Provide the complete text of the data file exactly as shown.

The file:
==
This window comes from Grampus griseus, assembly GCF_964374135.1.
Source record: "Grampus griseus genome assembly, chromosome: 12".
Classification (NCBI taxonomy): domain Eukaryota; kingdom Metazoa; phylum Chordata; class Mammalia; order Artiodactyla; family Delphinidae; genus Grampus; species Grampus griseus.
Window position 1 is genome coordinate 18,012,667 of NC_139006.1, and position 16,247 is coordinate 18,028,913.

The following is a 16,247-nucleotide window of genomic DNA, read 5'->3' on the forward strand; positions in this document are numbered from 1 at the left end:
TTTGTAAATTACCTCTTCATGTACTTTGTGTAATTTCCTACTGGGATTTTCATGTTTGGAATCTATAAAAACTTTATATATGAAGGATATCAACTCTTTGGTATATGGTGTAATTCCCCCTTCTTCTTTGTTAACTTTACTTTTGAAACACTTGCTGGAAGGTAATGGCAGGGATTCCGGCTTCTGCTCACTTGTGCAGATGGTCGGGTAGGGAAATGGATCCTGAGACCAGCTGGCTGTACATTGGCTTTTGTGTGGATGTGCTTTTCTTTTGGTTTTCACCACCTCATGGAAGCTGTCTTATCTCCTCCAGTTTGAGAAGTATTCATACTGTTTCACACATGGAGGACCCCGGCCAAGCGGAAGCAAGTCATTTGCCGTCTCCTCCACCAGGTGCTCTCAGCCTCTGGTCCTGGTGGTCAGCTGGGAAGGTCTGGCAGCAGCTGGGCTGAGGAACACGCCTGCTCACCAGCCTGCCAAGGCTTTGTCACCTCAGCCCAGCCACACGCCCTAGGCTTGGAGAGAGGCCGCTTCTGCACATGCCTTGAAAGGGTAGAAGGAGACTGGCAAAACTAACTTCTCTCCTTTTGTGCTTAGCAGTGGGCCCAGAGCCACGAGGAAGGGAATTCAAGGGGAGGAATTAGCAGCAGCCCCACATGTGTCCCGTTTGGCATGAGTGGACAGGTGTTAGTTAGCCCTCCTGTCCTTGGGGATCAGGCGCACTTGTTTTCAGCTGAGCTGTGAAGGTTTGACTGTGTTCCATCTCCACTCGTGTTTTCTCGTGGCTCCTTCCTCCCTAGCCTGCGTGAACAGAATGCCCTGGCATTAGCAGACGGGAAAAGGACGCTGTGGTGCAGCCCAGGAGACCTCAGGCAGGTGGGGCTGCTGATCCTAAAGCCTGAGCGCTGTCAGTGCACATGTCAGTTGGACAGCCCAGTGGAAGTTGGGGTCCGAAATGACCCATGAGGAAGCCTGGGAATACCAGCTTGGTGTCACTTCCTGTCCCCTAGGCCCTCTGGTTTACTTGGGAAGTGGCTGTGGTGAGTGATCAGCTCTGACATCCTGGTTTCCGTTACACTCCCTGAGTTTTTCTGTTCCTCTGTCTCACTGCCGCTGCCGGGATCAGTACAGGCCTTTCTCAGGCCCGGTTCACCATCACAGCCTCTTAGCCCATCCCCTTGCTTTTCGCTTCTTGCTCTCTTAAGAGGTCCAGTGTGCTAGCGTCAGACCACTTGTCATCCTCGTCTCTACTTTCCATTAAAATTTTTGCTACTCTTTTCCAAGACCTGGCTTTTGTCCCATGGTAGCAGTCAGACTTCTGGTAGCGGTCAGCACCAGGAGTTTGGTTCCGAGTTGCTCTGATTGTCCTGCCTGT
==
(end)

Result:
This window comes from Grampus griseus, assembly GCF_964374135.1.
Source record: "Grampus griseus genome assembly, chromosome: 12".
Classification (NCBI taxonomy): domain Eukaryota; kingdom Metazoa; phylum Chordata; class Mammalia; order Artiodactyla; family Delphinidae; genus Grampus; species Grampus griseus.
Window position 1 is genome coordinate 18,012,667 of NC_139006.1, and position 16,247 is coordinate 18,028,913.

The following is a 16,247-nucleotide window of genomic DNA, read 5'->3' on the forward strand; positions in this document are numbered from 1 at the left end:
TTTGTAAATTACCTCTTCATGTACTTTGTGTAATTTCCTACTGGGATTTTCATGTTTGGAATCTATAAAAACTTTATATATGAAGGATATCAACTCTTTGGTATATGGTGTAATTCCCCCTTCTTCTTTGTTAACTTTACTTTTGAAACACTTGCTGGAAGGTAATGGCAGGGATTCCGGCTTCTGCTCACTTGTGCAGATGGTCGGGTAGGGAAATGGATCCTGAGACCAGCTGGCTGTACATTGGCTTTTGTGTGGATGTGCTTTTCTTTTGGTTTTCACCACCTCATGGAAGCTGTCTTATCTCCTCCAGTTTGAGAAGTATTCATACTGTTTCACACATGGAGGACCCCGGCCAAGCGGAAGCAAGTCATTTGCCGTCTCCTCCACCAGGTGCTCTCAGCCTCTGGTCCTGGTGGTCAGCTGGGAAGGTCTGGCAGCAGCTGGGCTGAGGAACACGCCTGCTCACCAGCCTGCCAAGGCTTTGTCACCTCAGCCCAGCCACACGCCCTAGGCTTGGAGAGAGGCCGCTTCTGCACATGCCTTGAAAGGGTAGAAGGAGACTGGCAAAACTAACTTCTCTCCTTTTGTGCTTAGCAGTGGGCCCAGAGCCACGAGGAAGGGAATTCAAGGGGAGGAATTAGCAGCAGCCCCACATGTGTCCCGTTTGGCATGAGTGGACAGGTGTTAGTTAGCCCTCCTGTCCTTGGGGATCAGGCGCACTTGTTTTCAGCTGAGCTGTGAAGGTTTGACTGTGTTCCATCTCCACTCGTGTTTTCTCGTGGCTCCTTCCTCCCTAGCCTGCGTGAACAGAATGCCCTGGCATTAGCAGACGGGAAAAGGACGCTGTGGTGCAGCCCAGGAGACCTCAGGCAGGTGGGGCTGCTGATCCTAAAGCCTGAGCGCTGTCAGTGCACATGTCAGTTGGACAGCCCAGTGGAAGTTGGGGTCCGAAATGACCCATGAGGAAGCCTGGGAATACCAGCTTGGTGTCACTTCCTGTCCCCTAGGCCCTCTGGTTTACTTGGGAAGTGGCTGTGGTGAGTGATCAGCTCTGACATCCTGGTTTCCGTTACACTCCCTGAGTTTTTCTGTTCCTCTGTCTCACTGCCGCTGCCGGGATCAGTACAGGCCTTTCTCAGGCCCGGTTCACCATCACAGCCTCTTAGCCCATCCCCTTGCTTTTCGCTTCTTGCTCTCTTAAGAGGTCCAGTGTGCTAGCGTCAGACCACTTGTCATCCTCGTCTCTACTTTCCATTAAAATTTTTGCTACTCTTTTCCAAGACCTGGCTTTTGTCCCATGGTAGCAGTCAGACTTCTGGTAGCGGTCAGCACCAGGAGTTTGGTTCCGAGTTGCTCTGATTGTCCTGCCTGT